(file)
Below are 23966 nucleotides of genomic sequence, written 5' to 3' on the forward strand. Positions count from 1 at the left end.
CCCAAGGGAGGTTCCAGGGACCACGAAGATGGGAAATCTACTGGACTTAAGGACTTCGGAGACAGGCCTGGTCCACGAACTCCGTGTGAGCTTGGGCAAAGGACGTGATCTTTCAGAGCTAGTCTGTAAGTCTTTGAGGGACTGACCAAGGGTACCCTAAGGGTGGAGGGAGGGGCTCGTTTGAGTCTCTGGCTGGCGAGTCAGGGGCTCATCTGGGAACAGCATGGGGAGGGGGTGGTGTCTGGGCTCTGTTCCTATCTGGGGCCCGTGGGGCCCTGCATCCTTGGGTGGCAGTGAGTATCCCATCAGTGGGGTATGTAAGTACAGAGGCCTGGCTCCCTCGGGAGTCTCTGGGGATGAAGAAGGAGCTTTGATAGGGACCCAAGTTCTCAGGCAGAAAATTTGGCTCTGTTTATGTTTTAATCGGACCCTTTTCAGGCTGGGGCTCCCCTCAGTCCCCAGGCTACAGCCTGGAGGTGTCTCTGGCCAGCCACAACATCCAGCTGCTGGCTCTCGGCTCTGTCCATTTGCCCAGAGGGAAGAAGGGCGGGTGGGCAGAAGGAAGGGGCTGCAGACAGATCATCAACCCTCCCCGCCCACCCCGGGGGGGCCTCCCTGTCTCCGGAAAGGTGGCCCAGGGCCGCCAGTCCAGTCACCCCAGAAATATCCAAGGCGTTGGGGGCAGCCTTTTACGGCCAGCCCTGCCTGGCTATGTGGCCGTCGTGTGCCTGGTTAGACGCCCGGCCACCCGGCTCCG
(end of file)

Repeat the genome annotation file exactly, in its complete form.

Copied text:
Below are 23966 nucleotides of genomic sequence, written 5' to 3' on the forward strand. Positions count from 1 at the left end.
CCCAAGGGAGGTTCCAGGGACCACGAAGATGGGAAATCTACTGGACTTAAGGACTTCGGAGACAGGCCTGGTCCACGAACTCCGTGTGAGCTTGGGCAAAGGACGTGATCTTTCAGAGCTAGTCTGTAAGTCTTTGAGGGACTGACCAAGGGTACCCTAAGGGTGGAGGGAGGGGCTCGTTTGAGTCTCTGGCTGGCGAGTCAGGGGCTCATCTGGGAACAGCATGGGGAGGGGGTGGTGTCTGGGCTCTGTTCCTATCTGGGGCCCGTGGGGCCCTGCATCCTTGGGTGGCAGTGAGTATCCCATCAGTGGGGTATGTAAGTACAGAGGCCTGGCTCCCTCGGGAGTCTCTGGGGATGAAGAAGGAGCTTTGATAGGGACCCAAGTTCTCAGGCAGAAAATTTGGCTCTGTTTATGTTTTAATCGGACCCTTTTCAGGCTGGGGCTCCCCTCAGTCCCCAGGCTACAGCCTGGAGGTGTCTCTGGCCAGCCACAACATCCAGCTGCTGGCTCTCGGCTCTGTCCATTTGCCCAGAGGGAAGAAGGGCGGGTGGGCAGAAGGAAGGGGCTGCAGACAGATCATCAACCCTCCCCGCCCACCCCGGGGGGGCCTCCCTGTCTCCGGAAAGGTGGCCCAGGGCCGCCAGTCCAGTCACCCCAGAAATATCCAAGGCGTTGGGGGCAGCCTTTTACGGCCAGCCCTGCCTGGCTATGTGGCCGTCGTGTGCCTGGTTAGACGCCCGGCCACCCGGCTCCG